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LTER Key Research Findings

Among the many research results from LTER sites, some findings stand out as being particularly important to achieve the LTER goal of providing information to conserve, protect, and manage the nation's ecosystems. Short descriptions of key findings at each site emphasize the importance of long-term data in understanding the pace and pattern of ecological change.

Importance of Household Decisions (CAP LTER)
Residential landscapes are a critical ecological feature of the urban ecosystem because they are widespread and are made up of highly designed and managed combinations of plants (e.g., landscaping) and animals (e.g., pets). For example, as Phoenix has urbanized, native Sonoran desert ecosystems have been replaced by an "urban oasis" that includes both lush, watered lawns and carefully managed...
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Informing Urban Policy (CAP LTER)
Ecosystem services are the benefits that people receive from their life-supporting environment. These include the "goods" that nature provides to us (i.e. food, water, fiber, energy) as well as soil fertility, air and water quality, pest control, recreation, and aesthetics. Natural systems deliver these services, but humans have also designed or engineered ecosystems to deliver specific services...
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New Ecological Theory (CAP LTER)
For most of ecology's history as a discipline, the focus of study was on pristine, wildland sites. Urban areas were seen as human-disturbed places less worthy of investigation. Urban ecology experienced a paradigm shift in the latter part of the 20th century, when it began to focus on the structure and function of cities as ecosystems. The establishment of two long-term ecological research sites...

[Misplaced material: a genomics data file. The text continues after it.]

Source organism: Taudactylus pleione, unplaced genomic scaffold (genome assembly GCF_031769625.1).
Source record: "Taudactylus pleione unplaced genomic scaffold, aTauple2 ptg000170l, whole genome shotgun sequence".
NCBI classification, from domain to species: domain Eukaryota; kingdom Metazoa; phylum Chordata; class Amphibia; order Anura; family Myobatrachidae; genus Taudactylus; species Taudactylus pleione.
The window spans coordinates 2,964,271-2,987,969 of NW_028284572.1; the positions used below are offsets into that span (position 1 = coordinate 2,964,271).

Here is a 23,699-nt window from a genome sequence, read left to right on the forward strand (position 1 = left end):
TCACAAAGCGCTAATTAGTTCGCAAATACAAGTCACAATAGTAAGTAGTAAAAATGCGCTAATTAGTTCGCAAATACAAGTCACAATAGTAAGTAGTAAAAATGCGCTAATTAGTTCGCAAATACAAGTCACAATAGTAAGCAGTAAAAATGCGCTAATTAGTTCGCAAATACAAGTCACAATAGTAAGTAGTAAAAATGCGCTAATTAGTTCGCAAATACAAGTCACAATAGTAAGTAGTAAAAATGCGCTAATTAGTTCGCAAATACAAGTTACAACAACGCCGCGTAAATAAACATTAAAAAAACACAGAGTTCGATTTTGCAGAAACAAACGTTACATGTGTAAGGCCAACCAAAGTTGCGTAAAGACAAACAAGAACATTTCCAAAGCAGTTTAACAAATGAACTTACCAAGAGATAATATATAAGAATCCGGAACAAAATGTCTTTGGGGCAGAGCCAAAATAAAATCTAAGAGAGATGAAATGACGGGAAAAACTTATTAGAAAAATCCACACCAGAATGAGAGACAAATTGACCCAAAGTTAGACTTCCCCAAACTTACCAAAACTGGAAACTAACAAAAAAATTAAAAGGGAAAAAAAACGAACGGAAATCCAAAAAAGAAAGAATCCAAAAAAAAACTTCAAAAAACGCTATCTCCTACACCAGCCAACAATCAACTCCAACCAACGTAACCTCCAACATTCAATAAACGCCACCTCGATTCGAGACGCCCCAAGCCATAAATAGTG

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Urban Biodiversity (CAP LTER)
Most ecological theories are based on ecological patterns and processes in non-urban and less human-dominated environments. As cities grow and the global population becomes more urban, ecologists need to test their theories in urban settings and modify them, or even develop new ones, to reflect the ecology of cities. CAP scientists have used the special characteristics of urban food webs (i.e...
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Urban Heat Island Effects (CAP LTER)
The Urban Heat Island Effect (UHI) is when a city is significantly warmer than the outlying rural area due to the preponderance of concrete and asphalt surfaces that store heat during the day and release it at night. While urban heat islands exist in most large cities, the Phoenix metropolitan area has presented a special case for the study of this phenomenon because of its rapid growth over the...
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